Meanwhile, his Northwestern colleague, Robert Nadler, says the infection risk is causing a lot of soul-searching about prostate biopsies.
"This is forcing urologists to really step back and take a look and say, 'Does this patient really need a biopsy?' " Nadler says.
By the way, you might be wondering if Tom Hayward's biopsy discovered cancer.
"Fortunately negative," Hayward reports. "The good news is the biopsies were negative. The bad news is the end result almost put me in the ground."
But Hayward wouldn't hesitate to get another biopsy if his doctor told him to. Next time, though, he would be on guard for any fever afterward.
RENEE MONTAGNE, Host:
Now we turn to another problem with a common diagnostic test - prostate biopsies. Well over a million U.S. men get these biopsies every year. For the vast majority, the test isn't fun, but it's not dangerous either. Still, NPR's Richard Knox reports that doctors are worried about an increasing number of complications that can be sudden and life-threatening.
RICHARD KNOX: Like lots of other guys, Tom Hayward's doctor urged him to have a prostate biopsy after a blood test indicated he might have cancer. It's called a PSA test. The biopsy involved firing tiny needles into the prostate gland to get tissue samples. The actual procedure wasn't as bad as Hayward expected.
TIM HAYWARD: It went fine. You know, it's not the most pleasant procedure in town, but it's not that uncomfortable, and it didn't take that long.
KNOX: Next morning, he played tennis, had a full day of meetings. And at five, he got into his car and headed off to a dinner engagement.
HAYWARD: And from that point forward, for about - for an hour, I can't tell you, you know, how I got where I did, except I was on one of the three of the busiest expressways in Chicago.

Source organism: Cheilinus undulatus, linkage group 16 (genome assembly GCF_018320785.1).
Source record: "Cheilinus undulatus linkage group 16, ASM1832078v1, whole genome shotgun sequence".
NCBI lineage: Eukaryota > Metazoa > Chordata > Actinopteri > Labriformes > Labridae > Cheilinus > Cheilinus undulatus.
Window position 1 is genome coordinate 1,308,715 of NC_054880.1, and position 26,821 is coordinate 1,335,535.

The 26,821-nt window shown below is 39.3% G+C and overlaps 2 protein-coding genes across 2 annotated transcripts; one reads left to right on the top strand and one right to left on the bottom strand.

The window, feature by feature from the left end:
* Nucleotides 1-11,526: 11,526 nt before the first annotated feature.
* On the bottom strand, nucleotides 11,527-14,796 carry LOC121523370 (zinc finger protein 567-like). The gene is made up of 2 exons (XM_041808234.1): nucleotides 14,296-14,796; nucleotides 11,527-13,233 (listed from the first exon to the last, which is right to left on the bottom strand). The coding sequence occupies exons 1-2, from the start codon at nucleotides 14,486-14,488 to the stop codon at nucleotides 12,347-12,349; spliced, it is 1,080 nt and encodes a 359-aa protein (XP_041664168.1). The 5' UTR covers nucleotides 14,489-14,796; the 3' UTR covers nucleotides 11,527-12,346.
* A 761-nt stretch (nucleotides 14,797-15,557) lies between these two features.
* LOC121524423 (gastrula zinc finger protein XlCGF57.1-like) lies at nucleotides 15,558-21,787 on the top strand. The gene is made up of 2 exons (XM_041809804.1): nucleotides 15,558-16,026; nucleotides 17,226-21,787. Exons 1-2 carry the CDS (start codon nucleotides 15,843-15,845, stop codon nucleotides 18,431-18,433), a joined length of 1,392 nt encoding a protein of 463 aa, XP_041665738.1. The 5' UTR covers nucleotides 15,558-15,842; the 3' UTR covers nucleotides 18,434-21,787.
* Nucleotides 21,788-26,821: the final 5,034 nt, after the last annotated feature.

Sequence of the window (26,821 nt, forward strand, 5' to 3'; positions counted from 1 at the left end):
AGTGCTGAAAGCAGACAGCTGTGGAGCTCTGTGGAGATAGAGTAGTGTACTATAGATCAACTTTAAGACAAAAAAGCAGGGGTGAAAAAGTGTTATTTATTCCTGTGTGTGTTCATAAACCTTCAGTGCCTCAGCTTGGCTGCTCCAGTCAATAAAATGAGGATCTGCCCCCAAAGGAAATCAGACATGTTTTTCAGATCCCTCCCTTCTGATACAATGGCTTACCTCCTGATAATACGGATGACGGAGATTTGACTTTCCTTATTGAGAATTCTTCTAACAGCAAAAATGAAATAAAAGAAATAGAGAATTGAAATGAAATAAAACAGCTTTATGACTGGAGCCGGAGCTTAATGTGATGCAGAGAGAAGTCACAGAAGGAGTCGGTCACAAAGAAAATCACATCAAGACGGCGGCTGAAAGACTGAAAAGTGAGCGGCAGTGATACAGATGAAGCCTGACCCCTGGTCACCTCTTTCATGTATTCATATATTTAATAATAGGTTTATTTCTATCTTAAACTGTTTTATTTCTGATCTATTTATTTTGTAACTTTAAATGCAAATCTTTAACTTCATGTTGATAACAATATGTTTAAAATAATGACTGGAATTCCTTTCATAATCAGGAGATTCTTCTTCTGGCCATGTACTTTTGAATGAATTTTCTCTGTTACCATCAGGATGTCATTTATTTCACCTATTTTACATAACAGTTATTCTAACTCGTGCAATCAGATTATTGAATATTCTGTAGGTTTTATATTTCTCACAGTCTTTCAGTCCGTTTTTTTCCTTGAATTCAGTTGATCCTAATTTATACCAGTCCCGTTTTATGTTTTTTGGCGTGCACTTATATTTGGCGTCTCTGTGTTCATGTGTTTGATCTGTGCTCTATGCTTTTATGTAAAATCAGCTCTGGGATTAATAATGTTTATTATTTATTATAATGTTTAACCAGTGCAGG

KNOX: When he didn't show up for the dinner, his wife got worried. Police located his car because it had an on-board navigation system. By that point, Hayward realized he was way off-course.
HAYWARD: Fifteen minutes later, one of my sons, who's a lawyer here in town, pulled me over and said, give me the keys, and called an ambulance and took me to a local hospital.
KNOX: His doctor, Anthony Schaeffer, says a high fever had put Hayward into a mental fog. Hayward's problem? A raging infection.
ANTHONY SCHAEFFER: It can very quickly. It's a very sudden and dramatic change in their status.
KNOX: Hayward's infection was caused by antibiotic-resistant bacteria that were present in his gut before the biopsy. The biopsy had introduced these bugs into his bloodstream. Doctors are usually able to cure these infections. But often, men require hospital intensive care and weeks of heavy-duty antibiotics. Now, post-biopsy infections like these are not common, but they're more common than they were a few years ago. That's according to Dr. Robert Nam at the University of Toronto. He did a study of how often Ontario men suffer serious infections after prostate biopsies.
ROBERT NAM: It went from one percent to four percent.
KNOX: That's a small number, but a huge increase.
NAM: A four-fold increase over a 10-year period in hospital admission rates for a diagnostic procedure, I think, is high, very high - concerningly high.
KNOX: It's happening in the U.S., too. Johns Hopkins researchers did a big study of Medicare patients and found a sharp increase in serious infections. At last week's annual meeting of the American Urological Association, there were no fewer than 10 reports on the subject. One involved Anthony Schaeffer - Tom Hayward's doctor. His focus is on preventing these infections. Schaeffer and his colleagues at Northwestern University say they've been able to cut infections to zero by checking before a biopsy to see if a man harbors antibiotic-resistant bacteria. If he does, they give him antibiotics they know will knock out the resistant bugs.
SCHAEFFER: The point is that this directive preventive therapy is designed to kill the bugs that are there versus just guessing as to what bugs might be there.
KNOX: His colleague, Robert Nadler, says the infection risk is causing a lot of soul-searching about prostate biopsies.
ROBERT NADLER: I think this is forcing urologists to really step back and take a look to say: Does this patient really need a biopsy? And I think that's what's happening.
KNOX: By the way, you might be wondering whether Tom Hayward's biopsy discovered cancer.
(SOUNDBITE OF LAUGHTER)
HAYWARD: The good news is the biopsies were negative. The bad news is the end result almost put me in the ground.
KNOX: A high-priced test.
HAYWARD: You're absolutely right. It's a high-priced test.
KNOX: Richard Knox, NPR News.
(SOUNDBITE OF MUSIC)
MONTAGNE: This is NPR News. Transcript provided by NPR, Copyright NPR.